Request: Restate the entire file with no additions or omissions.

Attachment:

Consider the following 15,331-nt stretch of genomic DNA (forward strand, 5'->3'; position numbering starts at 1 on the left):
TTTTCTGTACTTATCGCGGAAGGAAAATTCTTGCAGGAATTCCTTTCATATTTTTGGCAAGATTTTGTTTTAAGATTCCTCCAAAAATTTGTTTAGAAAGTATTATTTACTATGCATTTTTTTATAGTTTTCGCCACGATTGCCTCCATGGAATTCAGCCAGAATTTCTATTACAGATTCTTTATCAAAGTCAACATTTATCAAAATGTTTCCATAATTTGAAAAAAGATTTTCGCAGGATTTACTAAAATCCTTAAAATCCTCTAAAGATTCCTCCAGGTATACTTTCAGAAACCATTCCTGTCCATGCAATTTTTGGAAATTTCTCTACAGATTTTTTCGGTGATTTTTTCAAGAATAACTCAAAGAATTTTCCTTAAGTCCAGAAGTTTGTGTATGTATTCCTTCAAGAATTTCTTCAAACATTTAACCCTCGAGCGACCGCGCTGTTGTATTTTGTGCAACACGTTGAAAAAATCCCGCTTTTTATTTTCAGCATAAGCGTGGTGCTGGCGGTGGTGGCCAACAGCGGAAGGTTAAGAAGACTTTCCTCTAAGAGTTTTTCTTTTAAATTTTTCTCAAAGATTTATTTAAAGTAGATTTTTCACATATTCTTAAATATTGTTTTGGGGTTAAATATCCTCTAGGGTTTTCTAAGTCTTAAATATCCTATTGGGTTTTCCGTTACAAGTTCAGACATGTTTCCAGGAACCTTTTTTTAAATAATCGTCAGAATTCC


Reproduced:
Consider the following 15,331-nt stretch of genomic DNA (forward strand, 5'->3'; position numbering starts at 1 on the left):
TTTTCTGTACTTATCGCGGAAGGAAAATTCTTGCAGGAATTCCTTTCATATTTTTGGCAAGATTTTGTTTTAAGATTCCTCCAAAAATTTGTTTAGAAAGTATTATTTACTATGCATTTTTTTATAGTTTTCGCCACGATTGCCTCCATGGAATTCAGCCAGAATTTCTATTACAGATTCTTTATCAAAGTCAACATTTATCAAAATGTTTCCATAATTTGAAAAAAGATTTTCGCAGGATTTACTAAAATCCTTAAAATCCTCTAAAGATTCCTCCAGGTATACTTTCAGAAACCATTCCTGTCCATGCAATTTTTGGAAATTTCTCTACAGATTTTTTCGGTGATTTTTTCAAGAATAACTCAAAGAATTTTCCTTAAGTCCAGAAGTTTGTGTATGTATTCCTTCAAGAATTTCTTCAAACATTTAACCCTCGAGCGACCGCGCTGTTGTATTTTGTGCAACACGTTGAAAAAATCCCGCTTTTTATTTTCAGCATAAGCGTGGTGCTGGCGGTGGTGGCCAACAGCGGAAGGTTAAGAAGACTTTCCTCTAAGAGTTTTTCTTTTAAATTTTTCTCAAAGATTTATTTAAAGTAGATTTTTCACATATTCTTAAATATTGTTTTGGGGTTAAATATCCTCTAGGGTTTTCTAAGTCTTAAATATCCTATTGGGTTTTCCGTTACAAGTTCAGACATGTTTCCAGGAACCTTTTTTTAAATAATCGTCAGAATTCC